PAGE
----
Why Q1 Was a Triumph for Optimists

Insights into important market performance and economic trends from Dan Kemp, Morningstar’s global chief research and investment officer

Dan Kemp 2 April, 2024 | 10:12AM
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The first quarter of 2024 was a triumph for optimists. Investors finished the quarter in high spirits after a 10.24% rise in the Morningstar US Market Index. Smaller companies lagged their larger peers, with the US Small-Mid Cap Index rising 8.09%.

International markets were noticeably more subdued, with the Developed Markets ex-US Index up 5.22% and the Emerging Markets Index up 2.07%. While some of their relative weakness can be attributed to the strength of the US dollar, the key driver of higher prices in US markets is the ongoing optimism for large technology companies, illustrated by the US Technology Index rising 13.07% over the quarter.

The Week Ahead

This week is dominated by speeches from Federal Reserve officials, including chair Jerome Powell, and it ends with the closely watched jobs report on Friday. Any of these events could pose a challenge to the current consensus and create volatility in asset prices. However, it is worth remembering that volatility is not always the start of a momentum reversal!

Inflation Data Supports Fed Cut Expectations

Investors in technology companies were buoyed at the end of last week by benign inflation data (represented by Personal Consumer Expenditures). Despite being a little higher than the January result, inflation remains in line with investor expectations and supports the market consensus of favorable economic conditions for technology companies. Companies that can grow their profits at a high rate for a long period are more sensitive to interest rates, which can be thought of as the price of time. Expectations of lower interest rates therefore support higher valuations.

Investors Tempted by Short-Term Thinking

The alignment of stock price movements, economic data, and expectations can create momentum independent of the evolving characteristics of the underlying companies. Eventually, this momentum will subside and prices can move sharply in the other direction. However, a focus on price movement encourages short-term thinking from investors, resulting in behavioral challenges that can derail their success. Morningstar behavioural researcher Samantha Lamas highlighted some of the challenges of portfolio changes in this great article.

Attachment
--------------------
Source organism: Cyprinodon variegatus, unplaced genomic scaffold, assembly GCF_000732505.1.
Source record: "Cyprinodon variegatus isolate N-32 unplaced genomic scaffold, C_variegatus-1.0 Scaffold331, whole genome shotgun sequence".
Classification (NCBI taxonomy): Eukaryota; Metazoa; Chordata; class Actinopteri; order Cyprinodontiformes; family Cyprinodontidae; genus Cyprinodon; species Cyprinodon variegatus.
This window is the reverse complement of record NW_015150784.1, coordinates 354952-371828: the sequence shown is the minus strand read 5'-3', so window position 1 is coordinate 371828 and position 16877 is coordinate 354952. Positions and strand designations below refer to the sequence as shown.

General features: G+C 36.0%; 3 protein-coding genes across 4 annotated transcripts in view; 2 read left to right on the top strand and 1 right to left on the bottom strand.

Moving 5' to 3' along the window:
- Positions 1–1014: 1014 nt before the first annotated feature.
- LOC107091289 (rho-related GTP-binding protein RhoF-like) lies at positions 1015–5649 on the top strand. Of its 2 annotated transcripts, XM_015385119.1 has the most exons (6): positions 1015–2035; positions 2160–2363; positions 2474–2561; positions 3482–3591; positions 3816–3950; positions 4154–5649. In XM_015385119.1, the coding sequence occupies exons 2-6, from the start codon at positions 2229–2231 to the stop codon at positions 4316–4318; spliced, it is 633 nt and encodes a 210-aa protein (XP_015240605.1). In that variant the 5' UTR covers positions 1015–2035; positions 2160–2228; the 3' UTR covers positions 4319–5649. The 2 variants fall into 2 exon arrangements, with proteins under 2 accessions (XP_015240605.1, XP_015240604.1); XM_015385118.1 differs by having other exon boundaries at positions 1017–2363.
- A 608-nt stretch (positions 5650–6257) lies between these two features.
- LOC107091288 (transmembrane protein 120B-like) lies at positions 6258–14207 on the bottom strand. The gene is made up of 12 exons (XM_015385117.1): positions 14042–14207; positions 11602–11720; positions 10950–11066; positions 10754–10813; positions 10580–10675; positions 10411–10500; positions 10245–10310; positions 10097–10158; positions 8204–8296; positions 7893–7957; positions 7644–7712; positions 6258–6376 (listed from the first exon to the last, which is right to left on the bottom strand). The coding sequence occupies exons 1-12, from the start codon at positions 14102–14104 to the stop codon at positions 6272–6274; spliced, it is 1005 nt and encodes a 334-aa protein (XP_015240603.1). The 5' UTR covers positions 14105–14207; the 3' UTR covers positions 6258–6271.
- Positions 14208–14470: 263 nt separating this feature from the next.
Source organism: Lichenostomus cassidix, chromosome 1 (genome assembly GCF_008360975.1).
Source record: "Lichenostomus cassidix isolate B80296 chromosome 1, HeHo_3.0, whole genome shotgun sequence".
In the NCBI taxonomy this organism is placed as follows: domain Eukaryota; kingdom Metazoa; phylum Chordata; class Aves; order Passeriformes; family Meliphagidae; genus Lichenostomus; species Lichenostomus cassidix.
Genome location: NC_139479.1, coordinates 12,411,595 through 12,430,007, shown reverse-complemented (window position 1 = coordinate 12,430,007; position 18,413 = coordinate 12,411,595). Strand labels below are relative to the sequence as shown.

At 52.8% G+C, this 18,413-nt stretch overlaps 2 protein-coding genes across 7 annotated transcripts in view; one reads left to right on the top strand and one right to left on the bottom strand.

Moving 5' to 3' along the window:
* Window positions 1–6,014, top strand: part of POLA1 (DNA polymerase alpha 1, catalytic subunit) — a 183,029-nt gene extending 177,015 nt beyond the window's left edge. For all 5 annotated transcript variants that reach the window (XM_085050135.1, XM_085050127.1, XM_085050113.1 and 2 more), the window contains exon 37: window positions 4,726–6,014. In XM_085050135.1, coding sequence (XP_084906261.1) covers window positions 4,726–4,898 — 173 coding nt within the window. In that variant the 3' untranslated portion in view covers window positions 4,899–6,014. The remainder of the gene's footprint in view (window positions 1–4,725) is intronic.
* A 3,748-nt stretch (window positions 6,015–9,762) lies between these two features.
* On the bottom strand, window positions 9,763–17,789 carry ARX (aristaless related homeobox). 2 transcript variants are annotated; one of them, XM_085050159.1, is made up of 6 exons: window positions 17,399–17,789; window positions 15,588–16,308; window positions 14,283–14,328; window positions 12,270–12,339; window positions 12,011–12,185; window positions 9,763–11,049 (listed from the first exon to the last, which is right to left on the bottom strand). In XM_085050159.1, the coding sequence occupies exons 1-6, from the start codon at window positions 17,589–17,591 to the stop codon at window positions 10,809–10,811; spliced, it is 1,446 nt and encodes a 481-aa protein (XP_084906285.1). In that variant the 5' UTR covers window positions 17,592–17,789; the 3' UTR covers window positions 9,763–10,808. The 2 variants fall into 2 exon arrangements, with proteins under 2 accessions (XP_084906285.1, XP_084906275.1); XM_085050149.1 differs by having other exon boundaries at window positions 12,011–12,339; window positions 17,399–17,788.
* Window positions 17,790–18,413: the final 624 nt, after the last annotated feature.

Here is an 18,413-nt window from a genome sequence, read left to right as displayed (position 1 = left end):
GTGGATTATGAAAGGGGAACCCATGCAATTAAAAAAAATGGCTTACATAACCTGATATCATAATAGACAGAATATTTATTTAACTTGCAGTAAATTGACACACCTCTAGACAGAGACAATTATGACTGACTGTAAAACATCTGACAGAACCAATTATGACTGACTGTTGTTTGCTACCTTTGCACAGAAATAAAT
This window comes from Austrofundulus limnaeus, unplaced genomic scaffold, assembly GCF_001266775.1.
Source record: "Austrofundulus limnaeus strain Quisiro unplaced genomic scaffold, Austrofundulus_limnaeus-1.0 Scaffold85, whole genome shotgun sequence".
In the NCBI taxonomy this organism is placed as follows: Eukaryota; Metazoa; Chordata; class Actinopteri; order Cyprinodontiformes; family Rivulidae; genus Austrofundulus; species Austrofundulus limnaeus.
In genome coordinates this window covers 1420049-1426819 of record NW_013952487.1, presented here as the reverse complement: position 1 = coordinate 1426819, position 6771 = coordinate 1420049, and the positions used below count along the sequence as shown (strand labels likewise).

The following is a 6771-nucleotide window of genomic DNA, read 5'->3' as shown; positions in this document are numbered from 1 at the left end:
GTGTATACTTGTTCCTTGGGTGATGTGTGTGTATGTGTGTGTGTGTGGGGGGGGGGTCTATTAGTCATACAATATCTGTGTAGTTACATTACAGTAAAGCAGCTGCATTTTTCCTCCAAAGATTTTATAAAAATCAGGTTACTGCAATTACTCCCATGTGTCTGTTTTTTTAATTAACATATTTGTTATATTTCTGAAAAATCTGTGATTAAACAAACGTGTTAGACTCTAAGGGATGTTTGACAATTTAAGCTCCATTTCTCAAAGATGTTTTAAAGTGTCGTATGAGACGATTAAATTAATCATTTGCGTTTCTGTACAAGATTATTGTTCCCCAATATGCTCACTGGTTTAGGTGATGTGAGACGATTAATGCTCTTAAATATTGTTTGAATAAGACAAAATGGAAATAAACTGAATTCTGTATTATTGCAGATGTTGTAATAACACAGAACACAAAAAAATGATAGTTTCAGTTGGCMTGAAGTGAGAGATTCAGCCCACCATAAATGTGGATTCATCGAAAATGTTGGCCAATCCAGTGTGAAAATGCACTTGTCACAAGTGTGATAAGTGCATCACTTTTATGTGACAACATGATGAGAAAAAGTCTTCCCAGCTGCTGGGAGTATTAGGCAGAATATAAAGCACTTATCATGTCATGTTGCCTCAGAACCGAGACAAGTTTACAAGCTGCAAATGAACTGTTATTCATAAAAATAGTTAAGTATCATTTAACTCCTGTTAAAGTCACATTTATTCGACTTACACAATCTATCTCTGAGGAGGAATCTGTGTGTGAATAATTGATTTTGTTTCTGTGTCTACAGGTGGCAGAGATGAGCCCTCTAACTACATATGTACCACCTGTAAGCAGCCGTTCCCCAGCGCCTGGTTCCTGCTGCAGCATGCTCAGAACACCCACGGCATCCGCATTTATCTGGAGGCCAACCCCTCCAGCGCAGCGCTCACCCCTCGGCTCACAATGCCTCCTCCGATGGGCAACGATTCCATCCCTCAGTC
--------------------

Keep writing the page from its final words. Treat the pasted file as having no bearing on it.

Seeking Diversification to Reduce Volatility

Rather than timing the market, it’s better to seek diversified forms of return that can reduce the overall volatility in your portfolio and help maintain a longer-term perspective. For those who want to maintain their exposure to equities, Morningstar’s chief US strategist Dave Sekera highlights the opportunities in smaller companies and those with less exciting long-term growth prospects in his latest market outlook.


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from Dan Kemp

The information contained within is for educational and informational purposes ONLY. It is not intended nor should it be considered an invitation or inducement to buy or sell a security or securities noted within nor should it be viewed as a communication intended to persuade or incite you to buy or sell security or securities noted within. Any commentary provided is the opinion of the author and should not be considered a personalised recommendation. The information contained within should not be a person's sole basis for making an investment decision. Please contact your financial professional before making an investment decision.

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About Author

Dan Kemp

Dan Kemp  is Chief Investment Officer, Morningstar Investment Management EMEA

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